If you scan the headlines below, you’ll get a sense for the dynamic range of human reaction to AI’s continued presence in our world. It feels chaotic because it is. But much like a pendulum in motion, that range shrinks in time ever so much with each repetition. We adapt as we get used to new phenomena—whether it’s our psyches simply catching up or the novelty of something like ChatGPT wearing off. Except, as we have established before and know implicitly, that novelty will get refreshed by the technology improving itself until a day comes when we no longer can contribute. It’s reminiscent of that Rubicon we all passed in our younger years when our parents were no longer able to help us with our homework. In spite of the technologists that are naysayers, there’s a threshold coming when AI components will likely be more self-sufficient than we can possibly fathom. Though The Singularity may be coming, but we are definitively not there yet.
In our current evolution, there’s a proclivity knit into our imaginations to predict the end of the world, the beginning of eternity, or some other realm beyond the one we’ve known. But right now, the onus continues to be on us to take all these findings and projections in aggregate and realize that while the software is improving itself, we too need to embrace a new kind of self-improvement. We can ideate upon how to work with AI, expecting this agency from what some have called humankind’s final invention, and reevaluate what mindsets and skills we need to instill in our younger successors.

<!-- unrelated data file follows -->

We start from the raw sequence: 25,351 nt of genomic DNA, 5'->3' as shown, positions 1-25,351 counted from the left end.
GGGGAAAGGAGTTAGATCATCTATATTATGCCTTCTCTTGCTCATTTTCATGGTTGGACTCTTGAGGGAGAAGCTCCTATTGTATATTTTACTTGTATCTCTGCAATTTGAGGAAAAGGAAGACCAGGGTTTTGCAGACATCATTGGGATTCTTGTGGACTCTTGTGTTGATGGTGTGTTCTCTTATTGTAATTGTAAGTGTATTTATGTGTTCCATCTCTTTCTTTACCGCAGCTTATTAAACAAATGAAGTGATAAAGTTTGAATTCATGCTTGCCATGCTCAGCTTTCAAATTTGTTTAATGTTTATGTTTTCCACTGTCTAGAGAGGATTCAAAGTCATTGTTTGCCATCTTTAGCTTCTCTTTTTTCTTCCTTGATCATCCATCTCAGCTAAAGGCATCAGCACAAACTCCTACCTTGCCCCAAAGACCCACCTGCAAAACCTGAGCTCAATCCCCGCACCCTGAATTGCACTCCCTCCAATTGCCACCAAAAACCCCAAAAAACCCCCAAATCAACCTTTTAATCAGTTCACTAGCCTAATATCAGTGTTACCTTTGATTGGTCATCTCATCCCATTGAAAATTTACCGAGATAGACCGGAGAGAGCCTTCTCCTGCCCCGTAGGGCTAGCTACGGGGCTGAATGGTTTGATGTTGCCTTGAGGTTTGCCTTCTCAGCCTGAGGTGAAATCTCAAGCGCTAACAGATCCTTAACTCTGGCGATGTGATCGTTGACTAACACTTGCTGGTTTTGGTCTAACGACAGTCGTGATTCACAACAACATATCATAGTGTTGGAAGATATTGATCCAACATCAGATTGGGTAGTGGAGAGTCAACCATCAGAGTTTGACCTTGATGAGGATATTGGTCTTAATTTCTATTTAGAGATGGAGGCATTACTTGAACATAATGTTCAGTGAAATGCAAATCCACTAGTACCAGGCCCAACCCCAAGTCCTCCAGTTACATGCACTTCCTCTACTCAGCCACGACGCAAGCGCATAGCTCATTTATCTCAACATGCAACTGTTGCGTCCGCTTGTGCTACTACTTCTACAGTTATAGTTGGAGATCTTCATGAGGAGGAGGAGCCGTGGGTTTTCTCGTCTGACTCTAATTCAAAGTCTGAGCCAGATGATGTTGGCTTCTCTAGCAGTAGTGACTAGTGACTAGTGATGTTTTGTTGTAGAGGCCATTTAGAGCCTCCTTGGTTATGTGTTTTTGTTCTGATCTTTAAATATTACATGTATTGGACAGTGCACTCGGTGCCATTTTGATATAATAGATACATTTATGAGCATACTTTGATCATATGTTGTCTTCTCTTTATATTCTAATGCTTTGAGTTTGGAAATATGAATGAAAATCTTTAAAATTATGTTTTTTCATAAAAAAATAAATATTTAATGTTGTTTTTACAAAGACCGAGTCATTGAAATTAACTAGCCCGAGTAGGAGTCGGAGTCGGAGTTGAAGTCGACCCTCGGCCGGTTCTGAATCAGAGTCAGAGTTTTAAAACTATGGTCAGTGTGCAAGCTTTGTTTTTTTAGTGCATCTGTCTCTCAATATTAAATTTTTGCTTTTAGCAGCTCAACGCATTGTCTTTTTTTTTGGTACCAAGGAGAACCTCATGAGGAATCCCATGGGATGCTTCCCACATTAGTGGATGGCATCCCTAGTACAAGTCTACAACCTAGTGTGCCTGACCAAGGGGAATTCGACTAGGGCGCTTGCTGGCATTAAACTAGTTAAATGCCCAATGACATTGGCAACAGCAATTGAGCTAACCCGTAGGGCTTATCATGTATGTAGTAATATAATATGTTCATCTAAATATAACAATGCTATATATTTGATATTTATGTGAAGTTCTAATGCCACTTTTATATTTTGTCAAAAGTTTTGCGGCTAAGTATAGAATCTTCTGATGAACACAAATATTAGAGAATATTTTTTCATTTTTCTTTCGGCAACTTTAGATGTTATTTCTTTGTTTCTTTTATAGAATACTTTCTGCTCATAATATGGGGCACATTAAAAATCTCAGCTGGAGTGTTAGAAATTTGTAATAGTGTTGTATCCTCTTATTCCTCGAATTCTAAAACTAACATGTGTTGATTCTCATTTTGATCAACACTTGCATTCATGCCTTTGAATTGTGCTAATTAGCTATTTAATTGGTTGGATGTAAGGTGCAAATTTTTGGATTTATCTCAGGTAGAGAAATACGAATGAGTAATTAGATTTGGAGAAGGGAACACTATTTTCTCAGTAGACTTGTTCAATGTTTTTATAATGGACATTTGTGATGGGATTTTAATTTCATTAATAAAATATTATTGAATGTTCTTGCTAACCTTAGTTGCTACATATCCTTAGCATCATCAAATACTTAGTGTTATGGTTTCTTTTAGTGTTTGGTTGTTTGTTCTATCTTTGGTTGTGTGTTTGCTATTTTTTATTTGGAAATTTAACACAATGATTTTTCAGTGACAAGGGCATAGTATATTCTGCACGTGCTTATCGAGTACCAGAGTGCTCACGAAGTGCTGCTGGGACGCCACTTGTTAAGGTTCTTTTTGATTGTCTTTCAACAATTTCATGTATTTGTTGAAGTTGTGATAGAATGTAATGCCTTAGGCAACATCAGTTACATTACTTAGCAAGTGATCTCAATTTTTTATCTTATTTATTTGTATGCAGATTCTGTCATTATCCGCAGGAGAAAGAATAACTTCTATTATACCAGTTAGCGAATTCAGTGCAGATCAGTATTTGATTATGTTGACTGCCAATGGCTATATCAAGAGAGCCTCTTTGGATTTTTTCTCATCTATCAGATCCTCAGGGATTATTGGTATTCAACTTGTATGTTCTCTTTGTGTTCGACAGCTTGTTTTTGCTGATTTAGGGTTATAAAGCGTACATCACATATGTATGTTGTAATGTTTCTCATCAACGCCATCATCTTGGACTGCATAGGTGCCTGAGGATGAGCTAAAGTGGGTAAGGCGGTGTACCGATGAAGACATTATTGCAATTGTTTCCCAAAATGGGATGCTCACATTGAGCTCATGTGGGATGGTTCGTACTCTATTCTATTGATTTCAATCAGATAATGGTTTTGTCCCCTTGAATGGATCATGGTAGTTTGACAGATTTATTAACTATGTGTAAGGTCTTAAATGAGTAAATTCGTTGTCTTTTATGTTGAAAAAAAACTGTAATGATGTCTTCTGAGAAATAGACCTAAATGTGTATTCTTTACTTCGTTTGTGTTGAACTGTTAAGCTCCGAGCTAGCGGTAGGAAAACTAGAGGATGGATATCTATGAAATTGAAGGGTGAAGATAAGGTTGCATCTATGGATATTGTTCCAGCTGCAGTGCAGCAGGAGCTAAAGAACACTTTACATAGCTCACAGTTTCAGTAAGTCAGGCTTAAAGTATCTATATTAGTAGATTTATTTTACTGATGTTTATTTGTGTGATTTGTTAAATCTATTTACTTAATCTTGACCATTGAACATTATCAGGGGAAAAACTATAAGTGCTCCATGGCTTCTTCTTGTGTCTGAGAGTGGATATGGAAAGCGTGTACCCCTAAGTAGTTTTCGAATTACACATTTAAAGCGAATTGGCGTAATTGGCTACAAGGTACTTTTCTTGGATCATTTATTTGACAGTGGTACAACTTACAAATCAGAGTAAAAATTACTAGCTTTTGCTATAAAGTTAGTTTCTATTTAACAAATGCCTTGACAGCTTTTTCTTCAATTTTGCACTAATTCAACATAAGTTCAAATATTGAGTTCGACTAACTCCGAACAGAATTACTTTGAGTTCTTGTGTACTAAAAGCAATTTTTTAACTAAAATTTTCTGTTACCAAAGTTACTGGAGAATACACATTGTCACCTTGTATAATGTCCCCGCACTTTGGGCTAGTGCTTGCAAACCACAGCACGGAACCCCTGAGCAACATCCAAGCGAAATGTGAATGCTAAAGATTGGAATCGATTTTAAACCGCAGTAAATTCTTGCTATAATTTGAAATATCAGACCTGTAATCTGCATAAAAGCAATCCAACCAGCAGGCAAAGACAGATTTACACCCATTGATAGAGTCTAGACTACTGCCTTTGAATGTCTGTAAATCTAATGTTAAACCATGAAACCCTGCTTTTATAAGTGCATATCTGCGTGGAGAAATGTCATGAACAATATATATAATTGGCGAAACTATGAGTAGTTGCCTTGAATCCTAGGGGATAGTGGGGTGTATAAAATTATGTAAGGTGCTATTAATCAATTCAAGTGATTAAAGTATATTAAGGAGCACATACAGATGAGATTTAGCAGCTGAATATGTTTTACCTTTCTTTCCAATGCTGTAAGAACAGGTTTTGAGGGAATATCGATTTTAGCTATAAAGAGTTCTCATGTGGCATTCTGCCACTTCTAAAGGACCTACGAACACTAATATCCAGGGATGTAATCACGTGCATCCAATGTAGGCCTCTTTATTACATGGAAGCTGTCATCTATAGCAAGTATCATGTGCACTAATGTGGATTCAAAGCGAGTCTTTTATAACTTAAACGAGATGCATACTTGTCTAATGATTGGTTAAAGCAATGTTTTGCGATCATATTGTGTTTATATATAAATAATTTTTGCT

This is our vocation as educators—recognizing the context and predicting the future as best as possible, we determine what we need to learn and make a segmented and balanced plan to achieve that learning. By focusing our efforts on the most influential levers of policymakers and developers, together we can shape a new sort of self-improvement that accounts for what we’re discovering now and plan accordingly. This is the disposition we as educators are preternaturally able to model for the world no differently than we do for the students in our charge.
The Week In Review: